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Kalinga Institute of Industrial Technology Bhubaneswar

Conversation with KIIT Alumni Avishyant Panda, His Journey of Civil Services Examination

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KIIT alumnus Suman Saurav Mohanty secured 9th Rank in the prestigious Civil Services Exam of the Union Public Service Commission (UPSC), results of which were declared in May. He was not the only KIIT alumnus to crack this highly competitive examination. Two other alumni, Avishyant Panda and Haris Bin Zaman, secured 91st and 646th rank respectively – a remarkable achievement of three students from one institution clearing the Civil Services Exam in the same year. Their success not only made KIIT proud, but also triggered a wave of happiness in the State of Odisha.

As a student-focused university, KIIT provides the best of exposure and opportunities to its students – in academics as well as in other areas of students’ interests. Going beyond earning degrees and getting placed in top multinationals, KIIT students have expressed themselves and excelled in myriad fields. Besides high achievers in academics, who bag coveted jobs through campus placement, KIIT has produced successful entrepreneurs, Olympians, Chess Grandmasters, actors and even beauty queens.

In the previous issue of KIIT Review, we had published our conversation with Suman Saurav Mohanty. Satyabrata Das and Rajesh Verma of KIIT REVIEW also talked to Avishyant Panda to know secrets of his success. We are confident that their success story will be a source of inspiration for thousands of IAS aspirants from the State and KIIT University, in particular.

Interview with Avishyant Panda

A part of my childhood (4 years) was spent in the United States of America (Los Angeles, California) where I did my middle school education. I completed my Class X from DAV Chandrasekharpur in 2005 and finished my +2 from BJB College in 2007. My graduation was in the field of Electronics and Communication. I passed out in 2011 from KIIT University
The broad canvas that the IAS provides to bring a change in the lives of people – at the local, state and national level – greatly influenced me during my school days, especially after returning from the United States of America. However, with time the dream gradually took a backseat and the desire to understand the working of the corporate sector made me go for the campus placement. Working in the corporate sector for 2.5 years, gave me a very good perspective of the private sector and also gave me a more matured understanding of what the Civil Services in general and the IAS in particular entails. Thus, I set forth with preparing for the exam with a renewed clarity of thought. It was time to work towards the childhood dream that had extinguished with time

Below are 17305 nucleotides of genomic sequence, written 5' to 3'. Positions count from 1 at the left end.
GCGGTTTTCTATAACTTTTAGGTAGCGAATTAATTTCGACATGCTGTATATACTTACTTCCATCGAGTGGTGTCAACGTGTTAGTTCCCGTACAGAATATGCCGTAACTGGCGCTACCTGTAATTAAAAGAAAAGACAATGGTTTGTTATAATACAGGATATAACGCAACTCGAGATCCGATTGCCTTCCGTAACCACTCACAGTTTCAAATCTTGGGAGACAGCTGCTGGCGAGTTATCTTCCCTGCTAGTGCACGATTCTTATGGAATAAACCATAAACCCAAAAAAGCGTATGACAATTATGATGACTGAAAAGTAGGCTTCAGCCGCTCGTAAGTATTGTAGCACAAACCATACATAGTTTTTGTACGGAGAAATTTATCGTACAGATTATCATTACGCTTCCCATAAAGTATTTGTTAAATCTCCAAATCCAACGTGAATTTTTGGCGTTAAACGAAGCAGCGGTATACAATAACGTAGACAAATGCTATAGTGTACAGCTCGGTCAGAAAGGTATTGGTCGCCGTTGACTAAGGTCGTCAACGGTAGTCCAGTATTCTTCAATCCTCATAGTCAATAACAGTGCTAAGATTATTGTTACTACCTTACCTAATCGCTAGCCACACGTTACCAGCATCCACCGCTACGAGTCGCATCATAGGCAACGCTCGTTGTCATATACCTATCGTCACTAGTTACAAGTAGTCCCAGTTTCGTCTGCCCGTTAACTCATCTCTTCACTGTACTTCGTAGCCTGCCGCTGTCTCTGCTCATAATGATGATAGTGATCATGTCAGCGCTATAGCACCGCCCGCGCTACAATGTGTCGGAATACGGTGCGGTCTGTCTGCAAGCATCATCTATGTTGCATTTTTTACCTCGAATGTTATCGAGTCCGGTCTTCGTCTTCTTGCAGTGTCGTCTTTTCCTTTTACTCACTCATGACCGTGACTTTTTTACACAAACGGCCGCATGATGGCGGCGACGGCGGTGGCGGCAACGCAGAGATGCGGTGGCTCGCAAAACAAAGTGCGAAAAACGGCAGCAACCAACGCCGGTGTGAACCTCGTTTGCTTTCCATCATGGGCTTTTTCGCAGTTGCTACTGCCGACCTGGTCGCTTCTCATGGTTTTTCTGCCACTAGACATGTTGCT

A: The period right after the results has been truly overwhelming and humbling at the same time. It is a good reminder of the future responsibilities and duties towards the spirit of public service that I shall carry. Though my exams had gone off really well and I was expecting to see my name in the final list, a top 100 rank was not something that I was fully sure of.
A: My optional paper was Public Administration. It is extremely relevant to the service and future work that the IAS entails. At the same time it gives a glimpse of the working conditions and policy implementation of the government to provide optimal service delivery to the people.
A: Graduates of professional courses should keep interest as the top most priority while selecting an optional subject. Analysis of syllabus of various subjects and subsequent reading of previous years’ questions will give an idea about what subject a person likes. Since an optional subject requires years of studying, it is very important that a person enjoys the subject and does not feel burdened reading additional books or web sources relating to the subject.